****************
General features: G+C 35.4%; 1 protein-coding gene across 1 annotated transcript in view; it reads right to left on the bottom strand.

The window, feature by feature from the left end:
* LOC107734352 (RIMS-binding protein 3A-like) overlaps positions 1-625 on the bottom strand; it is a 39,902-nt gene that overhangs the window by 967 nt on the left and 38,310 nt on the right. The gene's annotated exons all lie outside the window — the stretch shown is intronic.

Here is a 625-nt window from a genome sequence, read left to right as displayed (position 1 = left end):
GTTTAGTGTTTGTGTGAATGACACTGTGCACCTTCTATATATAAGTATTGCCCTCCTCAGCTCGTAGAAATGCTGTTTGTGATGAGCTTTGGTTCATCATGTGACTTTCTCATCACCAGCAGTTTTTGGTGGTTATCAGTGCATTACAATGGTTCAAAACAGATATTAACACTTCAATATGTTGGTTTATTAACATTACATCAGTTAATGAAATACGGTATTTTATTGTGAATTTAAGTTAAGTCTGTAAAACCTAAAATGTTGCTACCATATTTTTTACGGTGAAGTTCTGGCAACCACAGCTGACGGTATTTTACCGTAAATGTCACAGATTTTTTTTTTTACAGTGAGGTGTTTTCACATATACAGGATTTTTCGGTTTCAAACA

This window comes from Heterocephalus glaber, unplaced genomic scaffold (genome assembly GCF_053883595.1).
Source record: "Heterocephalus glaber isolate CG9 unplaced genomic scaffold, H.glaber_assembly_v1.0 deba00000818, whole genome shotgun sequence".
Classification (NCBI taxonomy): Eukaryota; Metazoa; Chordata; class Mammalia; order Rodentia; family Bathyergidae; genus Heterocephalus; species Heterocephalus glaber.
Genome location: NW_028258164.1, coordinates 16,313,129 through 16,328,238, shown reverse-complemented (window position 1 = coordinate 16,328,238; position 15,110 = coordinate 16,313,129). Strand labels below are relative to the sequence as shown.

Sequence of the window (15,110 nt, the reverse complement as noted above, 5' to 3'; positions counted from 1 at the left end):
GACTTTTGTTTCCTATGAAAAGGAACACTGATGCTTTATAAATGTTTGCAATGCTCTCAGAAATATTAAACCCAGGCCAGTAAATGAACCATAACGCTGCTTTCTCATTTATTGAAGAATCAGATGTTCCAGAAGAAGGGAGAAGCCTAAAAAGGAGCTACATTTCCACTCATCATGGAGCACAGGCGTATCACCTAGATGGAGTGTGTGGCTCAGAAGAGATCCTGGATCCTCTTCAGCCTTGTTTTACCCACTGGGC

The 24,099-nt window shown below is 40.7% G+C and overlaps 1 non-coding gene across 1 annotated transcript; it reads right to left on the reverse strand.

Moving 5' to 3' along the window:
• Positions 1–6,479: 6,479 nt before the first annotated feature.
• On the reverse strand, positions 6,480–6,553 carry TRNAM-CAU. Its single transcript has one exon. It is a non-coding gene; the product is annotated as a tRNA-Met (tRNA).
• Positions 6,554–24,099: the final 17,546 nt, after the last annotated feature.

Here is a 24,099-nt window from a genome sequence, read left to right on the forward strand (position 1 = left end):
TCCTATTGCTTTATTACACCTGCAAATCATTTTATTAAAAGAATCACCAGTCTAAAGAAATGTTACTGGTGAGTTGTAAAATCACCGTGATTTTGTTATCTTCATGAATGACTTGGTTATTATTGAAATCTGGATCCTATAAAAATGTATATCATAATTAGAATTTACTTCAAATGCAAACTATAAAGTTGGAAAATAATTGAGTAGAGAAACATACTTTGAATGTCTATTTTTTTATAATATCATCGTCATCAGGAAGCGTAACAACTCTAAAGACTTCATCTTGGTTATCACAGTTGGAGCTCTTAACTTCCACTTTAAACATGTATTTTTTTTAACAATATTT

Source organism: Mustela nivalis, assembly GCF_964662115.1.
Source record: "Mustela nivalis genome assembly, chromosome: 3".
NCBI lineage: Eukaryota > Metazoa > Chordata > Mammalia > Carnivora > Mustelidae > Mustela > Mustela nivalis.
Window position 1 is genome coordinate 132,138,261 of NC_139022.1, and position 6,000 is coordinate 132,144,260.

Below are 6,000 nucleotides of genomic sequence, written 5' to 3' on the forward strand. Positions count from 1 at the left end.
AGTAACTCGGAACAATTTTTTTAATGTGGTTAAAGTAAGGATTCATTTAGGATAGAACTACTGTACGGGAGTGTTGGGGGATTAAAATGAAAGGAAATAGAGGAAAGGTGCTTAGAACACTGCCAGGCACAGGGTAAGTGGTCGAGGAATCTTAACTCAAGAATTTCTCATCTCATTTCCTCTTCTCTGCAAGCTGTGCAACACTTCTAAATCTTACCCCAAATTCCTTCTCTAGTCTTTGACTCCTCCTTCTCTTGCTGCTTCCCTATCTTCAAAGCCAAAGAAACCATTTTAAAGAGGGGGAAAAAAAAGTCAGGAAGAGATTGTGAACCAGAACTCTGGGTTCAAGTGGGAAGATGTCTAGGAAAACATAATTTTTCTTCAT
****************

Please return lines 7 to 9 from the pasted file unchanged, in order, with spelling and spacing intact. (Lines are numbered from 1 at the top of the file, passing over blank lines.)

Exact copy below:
Source record: "Heterocephalus glaber isolate CG9 unplaced genomic scaffold, H.glaber_assembly_v1.0 deba00000818, whole genome shotgun sequence".
Classification (NCBI taxonomy): Eukaryota; Metazoa; Chordata; class Mammalia; order Rodentia; family Bathyergidae; genus Heterocephalus; species Heterocephalus glaber.
Genome location: NW_028258164.1, coordinates 16,313,129 through 16,328,238, shown reverse-complemented (window position 1 = coordinate 16,328,238; position 15,110 = coordinate 16,313,129). Strand labels below are relative to the sequence as shown.